I’m sorry, but a Sam Peckinpah film with a happy ending is hardly a Sam Peckinpah film.
It’s been almost two years since I went up to New York for Mariah’s Comcast commercial shoot. Back then I was pretty optimistic about the direction her career was headed. It’s been pretty amazing to watch the balloon deflate.
I managed to get tickets to her recent Atlantic City show at the Borgata. The seats were amazing. The performance? Not so much. I think Helen summed it up best when she said her performance was more Atlantic City than it was Vegas, that it was more kitschy than cool. I’d say that was spot on.
After I read Jon Caramanica’s terrific review, I was looking forward to finally seeing her perform. Man, was I ever disappointed. It was a brutal combination of bad sound, bad dancers, and an overall lack of enthusiasm from Mariah, who seemed to just go through the motions. The backup singers (and backing track) were so loud I often couldn’t tell when she was singing and I feared that might have been done intentionally. Overall, it was just a lackluster performance by one of the few remaining superstars in music.
I know I’m late to the party, but what a fun documentary! I wish I could catch their show at the TLA next weekend.
Anvil! The Story of Anvil reminded me a bit of American Splendor, except Harvey Pekar’s tendency to accentuate the negative aspects of publicity are 180 degrees out of phase with Lips’ outlook. Who knows how far they’ll take it, but it’s great to see that they’re capitalizing on the film’s success and getting out on the road. It should be a great show!
Kent MacKenzie’s film The Exiles is like watching Germany Year Zero set in L.A. The film tells the story of a handful of Native Americans who’ve moved to Los Angeles. Like Charles Burnett’s Killer of Sheep, also released by Milestone Films, it shows another Los Angeles, stripped of the glitz and glamor.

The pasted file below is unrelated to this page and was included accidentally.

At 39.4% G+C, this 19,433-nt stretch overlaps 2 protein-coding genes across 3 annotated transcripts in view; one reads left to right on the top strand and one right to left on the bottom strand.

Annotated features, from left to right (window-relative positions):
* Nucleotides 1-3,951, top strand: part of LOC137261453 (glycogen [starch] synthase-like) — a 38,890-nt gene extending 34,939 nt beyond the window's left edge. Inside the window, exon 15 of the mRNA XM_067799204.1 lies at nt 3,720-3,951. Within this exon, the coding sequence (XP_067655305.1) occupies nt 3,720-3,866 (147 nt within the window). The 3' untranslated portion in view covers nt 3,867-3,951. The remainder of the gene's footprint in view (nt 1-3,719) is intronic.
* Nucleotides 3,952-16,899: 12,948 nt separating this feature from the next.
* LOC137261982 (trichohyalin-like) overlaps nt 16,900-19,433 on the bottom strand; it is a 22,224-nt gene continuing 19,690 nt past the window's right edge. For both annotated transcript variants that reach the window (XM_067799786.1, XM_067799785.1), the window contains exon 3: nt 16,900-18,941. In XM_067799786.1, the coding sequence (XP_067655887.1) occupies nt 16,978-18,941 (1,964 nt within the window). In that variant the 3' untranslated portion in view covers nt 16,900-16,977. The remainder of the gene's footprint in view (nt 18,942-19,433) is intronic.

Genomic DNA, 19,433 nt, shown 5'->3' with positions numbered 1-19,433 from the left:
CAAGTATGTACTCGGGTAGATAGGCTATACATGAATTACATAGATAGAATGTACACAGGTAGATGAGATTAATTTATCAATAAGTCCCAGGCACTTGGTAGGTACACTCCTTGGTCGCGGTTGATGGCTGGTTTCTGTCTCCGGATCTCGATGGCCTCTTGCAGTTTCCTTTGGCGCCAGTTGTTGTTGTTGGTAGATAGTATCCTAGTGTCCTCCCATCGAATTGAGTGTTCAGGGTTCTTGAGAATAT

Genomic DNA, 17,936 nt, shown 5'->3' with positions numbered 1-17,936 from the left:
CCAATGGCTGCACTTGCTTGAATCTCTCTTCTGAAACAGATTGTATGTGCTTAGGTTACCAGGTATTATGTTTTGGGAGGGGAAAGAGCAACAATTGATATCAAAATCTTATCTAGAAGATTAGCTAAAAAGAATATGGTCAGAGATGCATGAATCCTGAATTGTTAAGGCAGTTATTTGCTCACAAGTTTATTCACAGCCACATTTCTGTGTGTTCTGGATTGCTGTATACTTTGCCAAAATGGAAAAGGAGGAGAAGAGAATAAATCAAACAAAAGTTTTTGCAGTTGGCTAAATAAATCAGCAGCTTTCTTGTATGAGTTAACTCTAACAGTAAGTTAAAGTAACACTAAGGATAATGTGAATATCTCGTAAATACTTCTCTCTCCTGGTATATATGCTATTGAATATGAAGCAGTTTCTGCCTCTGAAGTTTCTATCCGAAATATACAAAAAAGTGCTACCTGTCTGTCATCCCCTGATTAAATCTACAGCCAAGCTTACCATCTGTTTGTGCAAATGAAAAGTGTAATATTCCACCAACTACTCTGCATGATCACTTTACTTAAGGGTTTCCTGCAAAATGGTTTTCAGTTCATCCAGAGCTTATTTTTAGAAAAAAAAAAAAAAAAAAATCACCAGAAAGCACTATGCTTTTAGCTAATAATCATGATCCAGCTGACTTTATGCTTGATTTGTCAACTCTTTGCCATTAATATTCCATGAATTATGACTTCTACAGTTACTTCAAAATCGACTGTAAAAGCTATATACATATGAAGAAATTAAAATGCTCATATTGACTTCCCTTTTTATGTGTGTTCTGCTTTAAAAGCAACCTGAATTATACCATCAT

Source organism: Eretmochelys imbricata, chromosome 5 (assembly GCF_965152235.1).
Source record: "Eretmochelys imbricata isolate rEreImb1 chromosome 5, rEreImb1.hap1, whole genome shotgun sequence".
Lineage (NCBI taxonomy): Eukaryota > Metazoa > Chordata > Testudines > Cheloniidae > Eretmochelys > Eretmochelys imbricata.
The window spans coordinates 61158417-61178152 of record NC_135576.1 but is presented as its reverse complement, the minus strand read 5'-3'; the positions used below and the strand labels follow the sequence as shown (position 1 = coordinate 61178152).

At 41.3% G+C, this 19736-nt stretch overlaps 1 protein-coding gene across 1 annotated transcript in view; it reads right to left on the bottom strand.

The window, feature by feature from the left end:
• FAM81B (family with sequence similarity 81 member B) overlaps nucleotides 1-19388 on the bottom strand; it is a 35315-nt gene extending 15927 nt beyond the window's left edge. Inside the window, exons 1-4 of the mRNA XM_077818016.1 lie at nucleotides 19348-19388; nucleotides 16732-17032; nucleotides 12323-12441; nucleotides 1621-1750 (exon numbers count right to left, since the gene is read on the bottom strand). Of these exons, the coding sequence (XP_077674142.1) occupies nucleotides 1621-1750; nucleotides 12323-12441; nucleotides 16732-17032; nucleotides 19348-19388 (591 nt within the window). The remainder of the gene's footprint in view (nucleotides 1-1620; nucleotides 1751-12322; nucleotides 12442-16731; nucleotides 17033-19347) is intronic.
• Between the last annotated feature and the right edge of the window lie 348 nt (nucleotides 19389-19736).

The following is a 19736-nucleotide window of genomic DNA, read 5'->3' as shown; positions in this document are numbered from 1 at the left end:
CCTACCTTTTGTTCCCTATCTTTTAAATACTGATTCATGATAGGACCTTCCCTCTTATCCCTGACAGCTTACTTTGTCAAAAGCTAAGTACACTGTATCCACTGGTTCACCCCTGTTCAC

Think Cassavetes’ Shadows starring a cast of Native Americans who are struggling to find a way to fit into a society that’s locked them out. This isn’t a bunch of beatniks who feel themselves apart from the mainstream; this is a film about people who live parallel lives.
It’s amazing to see movies from this period shot in a neorealist style. Not only do you get a great sense of the characters in context, you get to see the city as it is. The streetscapes are as gritty as anything in a Hollywood noir. It’s an amazing glimpse into a world almost completely ignored in film. Definitely worth checking out.
Want a surefire way to bum yourself out on New Year’s Eve? Watch Food Inc.
I’ve scaled back the number of mind-numbingly depressing documentaries I’ve watched in the past few years. Too many of them tread the same territory, preach to the choir, and fall far short of informing the broader public of the issues at hand. Food Inc. isn’t one of them.
This is a great documentary for anyone who wants to get a basic understanding of what’s happening in American food policy. Let me put it this way: if Upton Sinclair wouldn’t have words to describe the state of the food industry. It’s that bad. I definitely recommend this flick. It’ll make you think twice about how and what you eat.